Continuous glucose monitors (CGM) offer some of the most exciting advances in blood glucose monitoring on the market. Nonetheless, is monitoring right for you? What are the advantages and disadvantages? What are the best (only) systems that offer the features you need? We discuss all this and more below.
WHAT IS CGM?
CGM systems record your blood glucose levels 24 hours a day for three to four days at a time. Testing occurs every 1 to 5 minutes, depending upon which monitor is being used. Thus, in a 24 hour period there are 288 to 1,440 blood glucose test being done.
How does it do this? A small sensor, usually about the size of a quarter, is attached to your skin with a piece of tape. The sensor has a very small catheter which is inserted into your skin. This sensor automatically takes a sample test of your blood sugar levels at the given interval (1-5 minutes).
Users will also need to take 3-5 traditional finger stick test to supplement the continuous glucose monitoring system results. The CGM system is typically used for 3-4 days (although some are worn up to 7 days).
Throughout the day you will also record, typically by pressing a button, when you took insulin (and how much), when you exercised and when you ate a meal or snack. The meter and subsequent data analysis will factor this all together to determine how your body and treatment is performing.
Results are provided in real time on the monitor and at the end of the monitoring period (3-7 days). The test data is uploaded and shared with your health care provider for analysis. The sheer volume of information can really help your doctor formulate a successful treatment plan to work with you as an individual.
WHY DO CGM?
There are a number of advantages and benefits from doing CGM. Primarily, our blood sugar levels are not necessarily consistent or predictable.
Finger stick testing, even if done regularly, only provides the briefest of snapshots regarding your glucose levels. Imagine if you had to do a finger test every minute, or even every 5 minutes! You simply could not do this effectively.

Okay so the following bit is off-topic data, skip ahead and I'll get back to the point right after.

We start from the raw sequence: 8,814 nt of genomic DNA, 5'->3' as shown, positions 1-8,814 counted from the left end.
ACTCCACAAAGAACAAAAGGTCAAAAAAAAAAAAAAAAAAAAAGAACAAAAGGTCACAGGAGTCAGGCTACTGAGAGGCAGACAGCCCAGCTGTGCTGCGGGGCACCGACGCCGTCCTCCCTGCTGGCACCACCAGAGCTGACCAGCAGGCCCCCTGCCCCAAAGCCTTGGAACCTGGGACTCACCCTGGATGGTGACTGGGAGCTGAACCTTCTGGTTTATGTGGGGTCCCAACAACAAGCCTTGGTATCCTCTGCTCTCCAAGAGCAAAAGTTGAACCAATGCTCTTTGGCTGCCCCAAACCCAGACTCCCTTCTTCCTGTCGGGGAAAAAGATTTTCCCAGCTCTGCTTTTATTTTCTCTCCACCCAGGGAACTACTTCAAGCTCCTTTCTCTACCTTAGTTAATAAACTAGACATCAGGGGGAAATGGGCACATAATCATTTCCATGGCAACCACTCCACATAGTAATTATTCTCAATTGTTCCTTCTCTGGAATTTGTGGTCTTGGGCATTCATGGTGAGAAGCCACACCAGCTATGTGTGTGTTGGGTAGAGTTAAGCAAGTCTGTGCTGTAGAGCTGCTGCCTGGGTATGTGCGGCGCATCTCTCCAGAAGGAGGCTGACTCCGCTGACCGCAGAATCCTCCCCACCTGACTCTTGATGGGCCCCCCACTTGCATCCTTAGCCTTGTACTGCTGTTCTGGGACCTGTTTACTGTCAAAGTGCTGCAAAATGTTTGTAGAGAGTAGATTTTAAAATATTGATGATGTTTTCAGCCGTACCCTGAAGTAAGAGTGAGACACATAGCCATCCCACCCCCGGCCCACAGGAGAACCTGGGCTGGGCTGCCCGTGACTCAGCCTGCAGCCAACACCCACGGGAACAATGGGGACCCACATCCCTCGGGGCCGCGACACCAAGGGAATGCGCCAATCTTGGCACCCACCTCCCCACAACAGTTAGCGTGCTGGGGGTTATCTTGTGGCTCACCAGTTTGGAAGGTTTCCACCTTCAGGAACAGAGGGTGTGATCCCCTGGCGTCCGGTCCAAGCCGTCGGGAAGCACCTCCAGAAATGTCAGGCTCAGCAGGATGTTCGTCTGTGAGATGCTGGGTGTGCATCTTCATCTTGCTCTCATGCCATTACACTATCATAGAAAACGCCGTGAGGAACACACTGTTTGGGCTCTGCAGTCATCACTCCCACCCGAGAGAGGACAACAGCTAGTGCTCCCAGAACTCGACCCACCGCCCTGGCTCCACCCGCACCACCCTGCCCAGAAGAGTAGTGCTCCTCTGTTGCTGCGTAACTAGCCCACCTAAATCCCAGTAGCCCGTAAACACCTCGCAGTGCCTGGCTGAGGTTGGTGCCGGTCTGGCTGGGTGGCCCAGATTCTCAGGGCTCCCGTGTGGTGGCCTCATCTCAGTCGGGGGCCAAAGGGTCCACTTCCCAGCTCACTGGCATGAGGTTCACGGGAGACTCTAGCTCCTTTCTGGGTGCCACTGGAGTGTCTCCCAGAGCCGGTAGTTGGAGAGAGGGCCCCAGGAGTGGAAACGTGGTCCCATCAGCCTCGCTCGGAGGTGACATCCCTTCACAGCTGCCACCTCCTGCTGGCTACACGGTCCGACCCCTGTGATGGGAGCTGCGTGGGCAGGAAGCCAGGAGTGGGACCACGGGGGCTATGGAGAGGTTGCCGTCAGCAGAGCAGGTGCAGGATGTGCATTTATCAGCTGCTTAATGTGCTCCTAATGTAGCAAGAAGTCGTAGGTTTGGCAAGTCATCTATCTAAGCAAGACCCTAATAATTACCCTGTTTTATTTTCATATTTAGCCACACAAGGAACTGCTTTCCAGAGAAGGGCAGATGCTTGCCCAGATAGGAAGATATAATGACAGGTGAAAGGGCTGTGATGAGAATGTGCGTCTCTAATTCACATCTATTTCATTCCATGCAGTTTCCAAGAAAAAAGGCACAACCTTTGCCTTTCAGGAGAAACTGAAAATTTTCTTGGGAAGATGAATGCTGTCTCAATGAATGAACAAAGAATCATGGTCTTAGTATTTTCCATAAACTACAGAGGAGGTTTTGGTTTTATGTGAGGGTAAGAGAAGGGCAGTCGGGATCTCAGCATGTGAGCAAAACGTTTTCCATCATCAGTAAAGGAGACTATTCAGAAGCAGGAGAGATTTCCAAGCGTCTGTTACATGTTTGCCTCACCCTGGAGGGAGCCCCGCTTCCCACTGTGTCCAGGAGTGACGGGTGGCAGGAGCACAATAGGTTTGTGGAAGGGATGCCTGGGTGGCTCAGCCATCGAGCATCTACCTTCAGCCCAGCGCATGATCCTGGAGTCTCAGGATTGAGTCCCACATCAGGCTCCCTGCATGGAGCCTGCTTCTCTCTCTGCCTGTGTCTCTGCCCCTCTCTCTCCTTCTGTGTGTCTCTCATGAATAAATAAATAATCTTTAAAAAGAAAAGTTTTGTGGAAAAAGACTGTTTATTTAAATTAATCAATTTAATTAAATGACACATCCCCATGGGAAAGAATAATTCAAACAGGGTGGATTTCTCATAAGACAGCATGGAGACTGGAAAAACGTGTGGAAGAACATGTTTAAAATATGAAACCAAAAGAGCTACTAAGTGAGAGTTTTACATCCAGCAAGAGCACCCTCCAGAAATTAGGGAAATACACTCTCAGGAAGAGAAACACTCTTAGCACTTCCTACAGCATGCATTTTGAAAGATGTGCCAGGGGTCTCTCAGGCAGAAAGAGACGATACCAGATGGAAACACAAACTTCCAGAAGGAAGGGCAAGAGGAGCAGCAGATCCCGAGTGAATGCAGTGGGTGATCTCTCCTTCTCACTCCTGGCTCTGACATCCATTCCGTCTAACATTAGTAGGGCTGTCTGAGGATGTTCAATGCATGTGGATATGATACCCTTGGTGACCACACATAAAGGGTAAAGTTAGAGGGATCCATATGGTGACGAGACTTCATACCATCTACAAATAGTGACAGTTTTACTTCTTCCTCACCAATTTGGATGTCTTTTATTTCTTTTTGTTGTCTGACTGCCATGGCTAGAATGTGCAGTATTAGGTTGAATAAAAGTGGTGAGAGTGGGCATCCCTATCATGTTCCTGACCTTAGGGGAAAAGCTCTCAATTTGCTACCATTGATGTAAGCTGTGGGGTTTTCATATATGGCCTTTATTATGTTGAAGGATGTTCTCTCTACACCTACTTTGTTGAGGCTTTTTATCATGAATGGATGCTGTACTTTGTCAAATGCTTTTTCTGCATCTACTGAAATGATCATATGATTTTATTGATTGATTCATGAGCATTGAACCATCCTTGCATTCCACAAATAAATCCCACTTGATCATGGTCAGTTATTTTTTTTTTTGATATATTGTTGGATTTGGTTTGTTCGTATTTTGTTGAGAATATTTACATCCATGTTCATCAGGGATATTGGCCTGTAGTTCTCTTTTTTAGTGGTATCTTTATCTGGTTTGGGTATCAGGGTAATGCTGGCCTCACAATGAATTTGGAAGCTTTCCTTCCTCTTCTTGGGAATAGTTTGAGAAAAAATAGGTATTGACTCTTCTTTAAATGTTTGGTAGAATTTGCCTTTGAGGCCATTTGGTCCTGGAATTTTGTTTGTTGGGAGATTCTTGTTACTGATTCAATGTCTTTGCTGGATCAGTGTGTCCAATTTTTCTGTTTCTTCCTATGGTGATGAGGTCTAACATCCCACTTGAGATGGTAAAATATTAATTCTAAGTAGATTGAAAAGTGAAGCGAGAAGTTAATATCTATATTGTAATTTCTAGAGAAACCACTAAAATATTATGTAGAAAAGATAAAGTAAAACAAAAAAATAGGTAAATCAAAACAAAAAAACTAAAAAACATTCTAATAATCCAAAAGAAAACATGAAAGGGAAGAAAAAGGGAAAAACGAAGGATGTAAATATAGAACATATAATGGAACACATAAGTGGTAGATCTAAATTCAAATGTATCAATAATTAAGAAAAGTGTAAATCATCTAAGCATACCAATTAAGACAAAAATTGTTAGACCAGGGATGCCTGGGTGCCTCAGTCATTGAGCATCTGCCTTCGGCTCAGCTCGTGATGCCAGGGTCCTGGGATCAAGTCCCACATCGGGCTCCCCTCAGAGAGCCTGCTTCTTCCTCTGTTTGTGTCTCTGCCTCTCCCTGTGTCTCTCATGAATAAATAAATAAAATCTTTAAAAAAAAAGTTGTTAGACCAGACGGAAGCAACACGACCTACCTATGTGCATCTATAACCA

Finger stick testing alone may miss wide fluctuations in your glucose levels, particularly when you are sleeping.
In fact, some studies have found that optimal glucose control using traditional monitoring methods is less than 30 percent.
Some Key Benefits, Advantage and Reasons to CGM:
- Worried about Hypoglycemia (low blood sugar) (Particularly at night).
- Use Insulin to managed diabetes.
- Experience fluctuating glucose levels.
- Want to achieve better understanding and control over your diabetes.
Are Their Disadvantages?
CGM may not be right for everyone. The meters are rather expensive ranging from approximately $1,000 and up. If you are not experiencing poor diabetes control, then this system or monitor may not be worth the extra price. Nonetheless, it is worth a conversation with your healthcare provider to determine your ultimate course of action and treatment.
FDA APPROVED CGM’S
- Dexcom G4 Platinum. The G4 Platinum is the latest CGM from Dexcom and actually replaces the Seven Plus. It now features a color screen, and the receiver can be up to 20 feet away from the sensor. It reads your glucose levels every 5 minutes. This is a stand alone CGM.
- Dexcom – SEVEN PLUS. The SEVEN PLUS is a very popular choice and allows for continuous monitoring up to seven days. It is a stand alone CGM. The Seven Plus is being phased out in favor of the G4.
- MiniMed – Guardian REAL Time System. The Guardian is a stand alone continuous Glucose monitor. The sensor can be up to 6 feet away from the receiver and the sensor can be worn for up to 3 days before you need to change it.
- MiniMed – Paradigm REAL Time Revel. The Paradigm Revel is an integrated CGM and insulin pump. It is the only system of its kind on the market today.
- Abbott Diabetes Care – Freestyle Navigator. The Navigator is no longer available in the United States. For some inexplicable reason, Abbott puled it from the U.S. market but continues to offer it elsewhere. Safety was not the issue. The Navigator provides monitoring for up to 5 days. Also, it is the only monitoring system that takes readings every 60 seconds.
CGM offers unprecedented opportunity to monitor and ultimately control your diabetes. However, you will need to coordinate with your doctor to see if the cost is worth the benefits in your individual situation.
Additionally, CGM is not a fool proof system. Don’t get bogged down in data analysis, which is easy to do. Especially, if you are techno-geek! You know who you are!
You can monitor your glucose levels every minute, but if you do not use the data properly it won’t do you any good. Eating right, proper exercise and following your doctor’s treatment regime is ultimately your best bet.
Glycemic Characteristics in Continuously Monitored Patients with Type 1 and Type 2 Diabetes, Diabetes Care, Vol. 28, 2361-66 (2005).
By Erich Schultz – Last Reviewed January 2013.